Bipolar Disorder and Alcohol Use – A Deadly Combination

Last Updated: August 7, 2019

Bipolar Disorder and Alcohol Use

Have you been experiencing severe mood swings between sadness and depression, and extreme joy and hyperactivity over the past year? This could be important because those are symptoms of bipolar disorder. When you combine bipolar disorder and alcohol, the effects could be disastrous.

What Is Bipolar Disorder?

Bipolar disorder is a mental illness that is biologically based and comes from brain chemistry being off or other problems with the nervous system. It comes with depression and mania or hypomania.

The depressive side of bipolar disorder is the same as major depression. It comes with feelings of sadness, guilt, hopelessness, anger or possibly no feeling at all. Some people report it makes them feel blank or dead inside. It can also come with sleeping too much or not enough, changes in weight, unexplained aches and pains, and in some worst cases, thoughts of suicide.

The mania is a very frantic and energetic period, with the person feeling overjoyed and unstoppable. The person with bipolar disorder will not be able to sleep which will eventually cause them to deteriorate and lose touch with reality eventually and become delusional. They also will be hypersexual, take unneeded risks, and spend money frivolously.

There are two main types of bipolar disorder to be aware of:

Type 1 disorder
The patient shows a mix of extremes; emotions exhibited are just like poles of the earth. It may be hard to diagnose this until the first manic episode happens, as it is essentially a major depressive disorder without that. Although it may seem like the same thing, it is treated with different medication due to the mania. This has a high correlation between bipolar disorder and alcohol addiction.

Type 2 disorder
The presence of hypomanic episodes marks it. Just like type 1 to diagnose type 2 a depressive episode is necessary for the diagnosis of the condition, followed by one episode of hypomania. Hypomania is a lesser form of mania, although not as dangerous, it still interferes with life, and puts the person with type 2 bipolar disorder at risk for alcohol abuse.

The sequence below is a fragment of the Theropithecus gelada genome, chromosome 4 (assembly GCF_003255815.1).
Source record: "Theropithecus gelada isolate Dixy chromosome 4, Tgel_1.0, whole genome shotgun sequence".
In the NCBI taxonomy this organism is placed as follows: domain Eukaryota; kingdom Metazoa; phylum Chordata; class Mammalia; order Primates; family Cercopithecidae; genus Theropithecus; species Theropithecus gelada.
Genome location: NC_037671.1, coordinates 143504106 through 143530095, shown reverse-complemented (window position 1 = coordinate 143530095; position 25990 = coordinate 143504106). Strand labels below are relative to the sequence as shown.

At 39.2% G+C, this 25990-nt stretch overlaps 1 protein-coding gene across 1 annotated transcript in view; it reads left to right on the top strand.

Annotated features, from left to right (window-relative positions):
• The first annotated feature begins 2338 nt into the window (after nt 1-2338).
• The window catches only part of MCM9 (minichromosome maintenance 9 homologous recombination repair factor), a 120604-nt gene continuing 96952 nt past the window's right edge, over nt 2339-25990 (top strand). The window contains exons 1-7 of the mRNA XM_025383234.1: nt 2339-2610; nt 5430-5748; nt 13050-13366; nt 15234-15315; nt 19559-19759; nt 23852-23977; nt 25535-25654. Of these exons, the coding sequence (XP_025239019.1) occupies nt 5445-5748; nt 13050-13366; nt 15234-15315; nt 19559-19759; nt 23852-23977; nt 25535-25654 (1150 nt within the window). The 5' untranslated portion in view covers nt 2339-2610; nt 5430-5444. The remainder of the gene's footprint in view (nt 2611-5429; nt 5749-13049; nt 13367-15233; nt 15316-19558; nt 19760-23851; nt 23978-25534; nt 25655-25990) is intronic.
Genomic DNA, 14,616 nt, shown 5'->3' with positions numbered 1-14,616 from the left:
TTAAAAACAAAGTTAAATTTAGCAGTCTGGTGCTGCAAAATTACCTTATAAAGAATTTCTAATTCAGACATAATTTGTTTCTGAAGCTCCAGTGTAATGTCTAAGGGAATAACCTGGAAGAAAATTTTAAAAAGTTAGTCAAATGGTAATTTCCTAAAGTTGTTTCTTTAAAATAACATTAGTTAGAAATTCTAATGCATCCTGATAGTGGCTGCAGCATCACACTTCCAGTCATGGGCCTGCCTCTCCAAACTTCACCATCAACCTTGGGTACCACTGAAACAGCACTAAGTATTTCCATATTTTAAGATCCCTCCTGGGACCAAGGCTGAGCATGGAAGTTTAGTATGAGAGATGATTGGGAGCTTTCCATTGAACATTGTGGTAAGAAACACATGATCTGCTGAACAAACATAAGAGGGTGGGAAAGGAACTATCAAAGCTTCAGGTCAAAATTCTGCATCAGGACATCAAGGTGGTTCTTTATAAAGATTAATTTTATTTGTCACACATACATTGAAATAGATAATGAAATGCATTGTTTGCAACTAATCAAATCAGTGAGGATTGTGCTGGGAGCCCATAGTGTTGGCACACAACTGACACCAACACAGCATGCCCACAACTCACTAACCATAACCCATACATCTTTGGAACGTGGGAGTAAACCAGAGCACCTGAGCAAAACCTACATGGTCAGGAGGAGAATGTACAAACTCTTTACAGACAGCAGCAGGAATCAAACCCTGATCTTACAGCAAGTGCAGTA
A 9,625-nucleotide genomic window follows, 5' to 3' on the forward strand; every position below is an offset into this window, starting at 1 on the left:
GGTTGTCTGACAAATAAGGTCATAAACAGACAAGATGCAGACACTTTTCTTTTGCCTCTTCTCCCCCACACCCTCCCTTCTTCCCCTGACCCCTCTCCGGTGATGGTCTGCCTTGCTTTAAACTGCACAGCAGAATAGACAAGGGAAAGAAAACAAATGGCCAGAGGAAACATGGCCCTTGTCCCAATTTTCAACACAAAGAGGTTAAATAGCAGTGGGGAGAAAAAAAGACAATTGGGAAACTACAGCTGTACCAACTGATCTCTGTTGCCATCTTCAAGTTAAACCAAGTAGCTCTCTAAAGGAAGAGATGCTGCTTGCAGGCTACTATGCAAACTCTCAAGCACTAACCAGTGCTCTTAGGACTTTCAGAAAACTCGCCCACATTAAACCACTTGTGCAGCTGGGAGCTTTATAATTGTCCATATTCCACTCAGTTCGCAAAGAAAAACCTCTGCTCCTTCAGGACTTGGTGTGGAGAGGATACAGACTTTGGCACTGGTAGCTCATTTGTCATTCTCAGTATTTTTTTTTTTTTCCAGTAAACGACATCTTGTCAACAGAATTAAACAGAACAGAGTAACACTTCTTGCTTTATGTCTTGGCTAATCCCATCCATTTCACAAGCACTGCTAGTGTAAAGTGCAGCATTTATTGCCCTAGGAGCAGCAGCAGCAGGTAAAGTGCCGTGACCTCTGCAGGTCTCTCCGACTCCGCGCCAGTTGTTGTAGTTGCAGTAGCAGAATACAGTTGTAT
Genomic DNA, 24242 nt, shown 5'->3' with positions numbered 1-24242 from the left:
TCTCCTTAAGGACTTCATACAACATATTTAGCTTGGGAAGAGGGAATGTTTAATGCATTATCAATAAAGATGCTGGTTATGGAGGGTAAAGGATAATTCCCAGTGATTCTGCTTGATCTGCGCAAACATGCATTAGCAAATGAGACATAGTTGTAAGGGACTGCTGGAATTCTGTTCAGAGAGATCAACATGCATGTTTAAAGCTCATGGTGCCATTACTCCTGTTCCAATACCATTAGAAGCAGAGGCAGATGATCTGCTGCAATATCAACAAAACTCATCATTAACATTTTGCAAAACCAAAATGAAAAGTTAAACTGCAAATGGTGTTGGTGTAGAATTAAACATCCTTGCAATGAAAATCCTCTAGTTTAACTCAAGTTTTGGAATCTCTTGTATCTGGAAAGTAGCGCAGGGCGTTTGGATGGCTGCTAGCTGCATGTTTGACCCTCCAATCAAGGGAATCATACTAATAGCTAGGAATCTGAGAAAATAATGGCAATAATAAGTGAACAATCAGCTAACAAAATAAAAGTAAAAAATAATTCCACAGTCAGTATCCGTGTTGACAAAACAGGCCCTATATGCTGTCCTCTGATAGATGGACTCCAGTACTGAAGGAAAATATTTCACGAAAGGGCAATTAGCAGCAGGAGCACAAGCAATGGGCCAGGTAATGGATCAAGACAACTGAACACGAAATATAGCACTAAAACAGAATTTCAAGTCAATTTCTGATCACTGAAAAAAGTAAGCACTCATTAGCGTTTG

Bipolar disorder can be a complicated disease to manage. Many try to cope with their illness with drinking. Alcohol and bipolar disorder are illnesses that are closely related with one study suggesting over 27% of people with it abusing or addicted to alcohol. This number is more shocking considering almost 3% of the population can be diagnosed with this. Drinking is a long-term unhealthy way to turn off their brains when bipolar and alcoholic traits are causing misery.

Is It Dangerous to Drink When Someone Has Bipolar Disorder?

While bipolar disorder itself does not cause physical problems with alcohol, it can still be dangerous to drink when suffering from this illness as it can combine with the mental effects of alcoholism. One major danger with alcohol and bipolar disorder is the chance of addiction. It is an unfortunate fact that having a mental illness puts you at significantly higher risk of developing alcoholism or other substance abuse issues like side effects of alcohol abuse.

Another major problem with bipolar disorder and alcohol is the changes that it causes in the nervous system. Alcohol effects on brain cannot be underestimated. The disruptions to routine and the wake/sleep cycle that come from drinking too much alcohol disrupt the mental well-being of a person much worse. This can cause deterioration of the mind and psychological health faster and may require hospitalization to stabilize.

What Can Trigger Mania?

A person needs to learn to keep balance and manage their illness and recovery. Alcohol abuse and bipolar disorder are two destructive illnesses that disrupt the lives of those who suffer from them as alcohol and rape or other violent crimes often go hand in hand. It can have a terrible impact on their state of mind and physical well-being. The danger is so real that it is best for people with this disease not to drink alcohol ever. The risk is so grave that it puts a person at five times the risk of developing alcoholism. With this risk, bipolar and alcohol cannot mix. Post alcohol depression is also a common thing that is a bad mix with a bipolar disorder.